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Author, TV Reporter are the 2015 ARRL Bill Leonard, W2SKE, Award Recipients


Author Don Keith, N4KC, and TV reporter and anchor Jackie Lukas are the recipients of the 2015 ARRL Bill Leonard, W2SKE, Award. Keith was recognized for an article on Amateur Radio, “Wave of Popularity,” that he contributed to American Legion magazine. A reporter and anchor for News 12 Long Island in New York, Lukas was honored for reporting the Great South Bay Amateur Radio Club’s activation of a lighthouse “in an uplifting and positive manner.” The ARRL Board of Directors named Keith and Lukas in January to receive the award.

The ARRL Bill Leonard Award honors up to three professional journalists each year for outstanding coverage highlighting the enjoyment, importance, and public service value the Amateur Radio Service has to offer. The award is a tribute to the late CBS News President Bill Leonard, W2SKE, an avid Amateur Radio operator and advocate. Each recipient will receive an engraved plaque, and a $250 contribution will be made in each of their names to the charity of their choice.

“I look forward to receiving the plaque and am very humbled by the award,” Keith reacted. He expects to attend a formal presentation at the Huntsville Hamfest in August. Keith said the American Legion’s national Amateur Radio club (K9TAL) is working to reach members who might be interested in Amateur Radio and “especially its public service aspects.” Keith has designated the Amateur Radio Advancement Group, which is affiliated with the Birmingham Amateur Radio Club, to be the beneficiary of his award. Keith is the author or co-author of more than 30 books.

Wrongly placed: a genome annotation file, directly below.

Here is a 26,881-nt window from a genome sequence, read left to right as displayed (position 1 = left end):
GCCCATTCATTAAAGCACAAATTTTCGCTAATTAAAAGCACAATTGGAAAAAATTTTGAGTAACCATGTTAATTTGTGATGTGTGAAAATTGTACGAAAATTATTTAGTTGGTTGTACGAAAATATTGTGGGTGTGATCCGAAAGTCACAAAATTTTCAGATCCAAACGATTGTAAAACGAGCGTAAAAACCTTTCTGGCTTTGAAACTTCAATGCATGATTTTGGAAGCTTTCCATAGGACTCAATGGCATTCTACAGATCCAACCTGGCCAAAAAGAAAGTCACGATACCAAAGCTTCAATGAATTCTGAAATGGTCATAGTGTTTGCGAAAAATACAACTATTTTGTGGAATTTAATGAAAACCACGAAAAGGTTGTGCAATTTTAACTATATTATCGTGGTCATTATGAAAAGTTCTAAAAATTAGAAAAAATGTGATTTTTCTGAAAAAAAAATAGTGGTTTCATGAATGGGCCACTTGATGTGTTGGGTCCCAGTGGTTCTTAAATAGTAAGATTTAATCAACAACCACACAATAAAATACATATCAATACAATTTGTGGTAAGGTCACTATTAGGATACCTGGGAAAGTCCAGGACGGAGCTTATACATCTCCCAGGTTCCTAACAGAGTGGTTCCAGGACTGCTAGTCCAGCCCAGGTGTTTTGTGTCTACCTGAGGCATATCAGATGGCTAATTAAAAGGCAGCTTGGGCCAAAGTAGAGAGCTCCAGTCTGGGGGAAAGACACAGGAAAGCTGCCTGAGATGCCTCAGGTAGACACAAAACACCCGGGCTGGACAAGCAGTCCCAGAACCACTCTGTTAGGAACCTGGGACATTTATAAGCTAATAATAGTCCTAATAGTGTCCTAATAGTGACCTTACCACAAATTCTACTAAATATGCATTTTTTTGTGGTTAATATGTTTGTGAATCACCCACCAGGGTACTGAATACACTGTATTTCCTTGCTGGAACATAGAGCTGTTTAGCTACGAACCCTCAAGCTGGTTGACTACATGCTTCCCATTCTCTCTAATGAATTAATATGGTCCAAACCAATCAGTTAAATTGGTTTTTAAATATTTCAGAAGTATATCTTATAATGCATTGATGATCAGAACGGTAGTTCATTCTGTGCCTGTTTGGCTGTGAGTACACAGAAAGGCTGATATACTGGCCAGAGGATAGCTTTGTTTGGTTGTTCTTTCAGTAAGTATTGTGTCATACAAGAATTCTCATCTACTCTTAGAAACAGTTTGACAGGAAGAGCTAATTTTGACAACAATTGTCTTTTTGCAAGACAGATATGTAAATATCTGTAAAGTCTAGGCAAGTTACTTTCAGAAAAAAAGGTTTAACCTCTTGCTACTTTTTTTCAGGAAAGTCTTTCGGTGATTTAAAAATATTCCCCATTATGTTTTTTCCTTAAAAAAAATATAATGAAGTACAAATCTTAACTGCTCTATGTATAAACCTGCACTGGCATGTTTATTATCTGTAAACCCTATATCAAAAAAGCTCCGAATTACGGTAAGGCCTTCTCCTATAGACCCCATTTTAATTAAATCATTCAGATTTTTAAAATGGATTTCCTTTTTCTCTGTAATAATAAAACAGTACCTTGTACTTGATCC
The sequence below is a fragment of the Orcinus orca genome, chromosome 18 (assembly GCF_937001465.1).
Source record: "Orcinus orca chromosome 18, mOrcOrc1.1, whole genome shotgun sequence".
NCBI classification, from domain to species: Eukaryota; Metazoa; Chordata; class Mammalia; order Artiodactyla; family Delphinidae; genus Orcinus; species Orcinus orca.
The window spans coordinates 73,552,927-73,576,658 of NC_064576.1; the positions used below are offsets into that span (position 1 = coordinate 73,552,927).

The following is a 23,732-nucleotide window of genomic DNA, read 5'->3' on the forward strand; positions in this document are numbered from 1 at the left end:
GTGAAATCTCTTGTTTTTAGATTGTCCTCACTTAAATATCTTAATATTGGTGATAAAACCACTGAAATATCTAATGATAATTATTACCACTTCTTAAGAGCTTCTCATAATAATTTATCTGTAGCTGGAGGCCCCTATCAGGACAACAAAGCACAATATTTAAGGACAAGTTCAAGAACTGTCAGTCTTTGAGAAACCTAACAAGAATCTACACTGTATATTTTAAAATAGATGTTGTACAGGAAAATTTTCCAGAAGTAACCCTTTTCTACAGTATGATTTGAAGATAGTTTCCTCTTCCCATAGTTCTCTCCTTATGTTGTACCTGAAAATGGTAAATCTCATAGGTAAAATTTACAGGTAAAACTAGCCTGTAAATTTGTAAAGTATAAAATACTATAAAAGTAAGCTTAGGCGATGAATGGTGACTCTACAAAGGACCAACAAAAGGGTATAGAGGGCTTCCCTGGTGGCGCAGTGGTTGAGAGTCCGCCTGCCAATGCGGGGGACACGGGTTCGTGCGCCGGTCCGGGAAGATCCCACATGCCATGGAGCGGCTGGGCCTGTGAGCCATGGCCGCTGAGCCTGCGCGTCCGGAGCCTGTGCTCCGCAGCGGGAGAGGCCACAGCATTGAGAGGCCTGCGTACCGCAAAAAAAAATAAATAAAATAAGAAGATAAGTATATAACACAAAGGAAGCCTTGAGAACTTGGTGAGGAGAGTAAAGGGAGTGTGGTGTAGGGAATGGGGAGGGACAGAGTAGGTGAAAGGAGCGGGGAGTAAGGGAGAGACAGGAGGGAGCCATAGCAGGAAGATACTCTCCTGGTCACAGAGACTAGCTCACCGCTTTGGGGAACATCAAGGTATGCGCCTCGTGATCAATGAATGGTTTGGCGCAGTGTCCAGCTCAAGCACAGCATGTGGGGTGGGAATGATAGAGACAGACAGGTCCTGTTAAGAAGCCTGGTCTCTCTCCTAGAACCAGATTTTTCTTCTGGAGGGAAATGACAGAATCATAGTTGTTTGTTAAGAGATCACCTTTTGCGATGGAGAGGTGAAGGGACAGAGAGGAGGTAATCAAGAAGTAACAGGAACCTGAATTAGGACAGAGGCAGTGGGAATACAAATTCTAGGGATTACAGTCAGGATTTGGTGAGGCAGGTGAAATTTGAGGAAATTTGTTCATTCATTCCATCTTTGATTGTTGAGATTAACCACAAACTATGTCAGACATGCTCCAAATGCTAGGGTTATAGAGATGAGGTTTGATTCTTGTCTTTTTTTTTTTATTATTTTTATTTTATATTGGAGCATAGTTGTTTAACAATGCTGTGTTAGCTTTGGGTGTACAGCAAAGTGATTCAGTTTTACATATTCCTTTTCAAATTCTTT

Lukas responded, “Thank you so much! It’s such an honor. I’m glad you enjoyed my story just as much as I enjoyed covering it!” Lukas received the Leonard Award plaque at the March meeting of the Great South Bay Amateur Radio Club. She is a reporter and anchor for News 12 Long Island in New York.

ARRL Media and Public Relations Manager Sean Kutzko, KX9X, praised the efforts of media professionals who report on Amateur Radio activities. “We owe a lot to the journalists who highlight Amateur Radio’s capabilities to our communities and our country,” he said. “When Amateur Radio provides communication for a natural disaster or school contact with astronauts on the International Space Station, and the media covers that service, more and more people become aware just how much of a resource we are. The ARRL Leonard Award is our way of saying, ‘Thank you for telling our story.’”




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